Napoleon, Madonna, John Cheever, Jacqueline Kennedy, Iggy Pop, Zelda Fitzgerald, Lester Bangs, Fidel Castro, readers of the Guardian, my dad.
All these people have something in common.
They have written letters.
Another thing they all have in common? Me.
Earlier this month, I found myself surrounded by the literal written word. I became a reader, and listener, of letters written in the recent past and those written in a time relegated to the annals of history. I loved every moment. Apart from the handcrafted ode written to me by my father (more on that later), these letters were discovered as part of an extraordinary event called Letters Live.
|An event like no other
Letters Live is an event that has been running for three years and this month I was lucky enough to attend it for the second time. My first encounter with the event was in March of this year. I witnessed the likes of Jude Law, Caitlin Moran, Benedict Cumberbatch, Toby Jones, John Bishop, Bob Geldof and Miriam Margolyes transform into those who had penned letters to friends, loved ones, film producers and the State of New York Insurance Department. You would think that such a dazzling list of names would overshadow whatever the letters, and their authors, had to say. That was far from what happened. Instead, the wit and tragedy, the honesty and authenticity, of those letters meant they were the stars of the night. I mean, a letter written by a hung over Jane Austen to her sister the day after a ball? Come on! I love Benedict C but even he doesn’t hold a candle to a letter like that.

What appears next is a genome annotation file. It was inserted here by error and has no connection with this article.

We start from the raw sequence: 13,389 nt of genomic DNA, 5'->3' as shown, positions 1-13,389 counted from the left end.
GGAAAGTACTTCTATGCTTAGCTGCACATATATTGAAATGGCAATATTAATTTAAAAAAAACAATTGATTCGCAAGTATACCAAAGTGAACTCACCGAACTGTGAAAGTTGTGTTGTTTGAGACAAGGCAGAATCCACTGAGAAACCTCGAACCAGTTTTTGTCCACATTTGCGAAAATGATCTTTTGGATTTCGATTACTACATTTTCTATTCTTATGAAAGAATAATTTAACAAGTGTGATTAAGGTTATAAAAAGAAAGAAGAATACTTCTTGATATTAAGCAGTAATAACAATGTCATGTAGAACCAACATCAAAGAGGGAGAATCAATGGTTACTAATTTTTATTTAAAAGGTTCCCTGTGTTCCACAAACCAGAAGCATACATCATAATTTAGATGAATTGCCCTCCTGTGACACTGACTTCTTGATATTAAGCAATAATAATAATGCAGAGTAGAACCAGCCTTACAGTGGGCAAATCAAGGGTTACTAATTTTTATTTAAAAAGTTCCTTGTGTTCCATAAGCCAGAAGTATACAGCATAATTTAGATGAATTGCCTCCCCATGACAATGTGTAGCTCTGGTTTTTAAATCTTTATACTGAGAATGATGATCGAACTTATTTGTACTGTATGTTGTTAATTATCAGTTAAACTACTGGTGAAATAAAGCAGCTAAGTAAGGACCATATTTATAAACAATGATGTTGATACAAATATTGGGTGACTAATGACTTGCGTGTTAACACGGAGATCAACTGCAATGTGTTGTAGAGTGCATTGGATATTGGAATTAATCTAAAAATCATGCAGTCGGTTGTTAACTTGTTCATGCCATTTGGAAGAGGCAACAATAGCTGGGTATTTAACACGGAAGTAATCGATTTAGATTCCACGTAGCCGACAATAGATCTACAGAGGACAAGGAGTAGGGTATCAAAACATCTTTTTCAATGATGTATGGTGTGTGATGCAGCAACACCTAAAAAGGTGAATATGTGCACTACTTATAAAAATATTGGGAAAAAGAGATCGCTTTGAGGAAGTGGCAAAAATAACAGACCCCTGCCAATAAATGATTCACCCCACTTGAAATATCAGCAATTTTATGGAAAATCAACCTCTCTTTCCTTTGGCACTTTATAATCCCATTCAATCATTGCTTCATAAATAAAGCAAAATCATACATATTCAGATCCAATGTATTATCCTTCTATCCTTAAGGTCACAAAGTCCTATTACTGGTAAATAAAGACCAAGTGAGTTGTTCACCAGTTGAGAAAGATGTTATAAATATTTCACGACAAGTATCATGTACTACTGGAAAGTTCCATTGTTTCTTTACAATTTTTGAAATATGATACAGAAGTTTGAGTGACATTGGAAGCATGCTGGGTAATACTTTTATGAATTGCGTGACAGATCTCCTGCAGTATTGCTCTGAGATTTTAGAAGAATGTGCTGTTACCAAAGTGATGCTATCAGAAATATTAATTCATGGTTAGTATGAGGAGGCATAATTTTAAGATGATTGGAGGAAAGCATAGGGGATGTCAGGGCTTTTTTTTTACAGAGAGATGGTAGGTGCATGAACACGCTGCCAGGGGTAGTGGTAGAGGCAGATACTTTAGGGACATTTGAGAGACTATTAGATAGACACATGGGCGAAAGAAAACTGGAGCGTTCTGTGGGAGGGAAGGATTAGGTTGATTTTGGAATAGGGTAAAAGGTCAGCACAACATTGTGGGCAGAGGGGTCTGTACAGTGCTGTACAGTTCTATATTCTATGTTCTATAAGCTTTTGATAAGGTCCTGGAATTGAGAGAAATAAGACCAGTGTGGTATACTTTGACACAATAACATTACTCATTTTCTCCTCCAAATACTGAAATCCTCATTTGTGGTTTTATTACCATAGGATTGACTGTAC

When I returned to the exquisite Freemasons’ Hall in October, the extraordinariness of the event was repeated… and then some. With the talents of such readers as Louise Brealey, Danny Boyle, Barry Humphries (a special highlight for this Aussie), Gillian Anderson and Sanjeev Bhaskar, the letters again came to life. We heard Napoleon lament about the lack of response from his love, Josephine. We heard Guardian readers debate about whether cats really were superior to dogs (answer: no), we heard the heart-felt lament of Joan Baez as she railed against the US government, and I expect we experienced a lump in our throats as Gillian Anderson read a letter written by Jacqueline Kennedy days after the death of her husband.
Letters Live moved me to laughter, tears, and back to laughter and I left the event thinking it would be a long time before I was again so moved.
I was wrong.
A few days after my Letters Live experience, in a stroke of genius timing that couldn’t have worked out any better than if it had actually been planned, I returned home from a day of writing at the Barbican library to find an envelope with my address handwritten in a script I knew well.
It was a letter from my father.
The thrill of receiving my own piece of mail, a unique event in itself since I moved to London, was quickly replaced by a gamut of emotions that ranged from laughter, tears, and back to laughter.
My very own letter.
It was the perfect epilogue to my Letters Live experience and, who knows, it may end up at a future event as a letter written by the father of that famous author, who sent it to his daughter when she was a struggling, broke, unemployed aspiring writer who very much needed to hear from her dad after being away from home for eighty-eight days.
|Letters are actually the best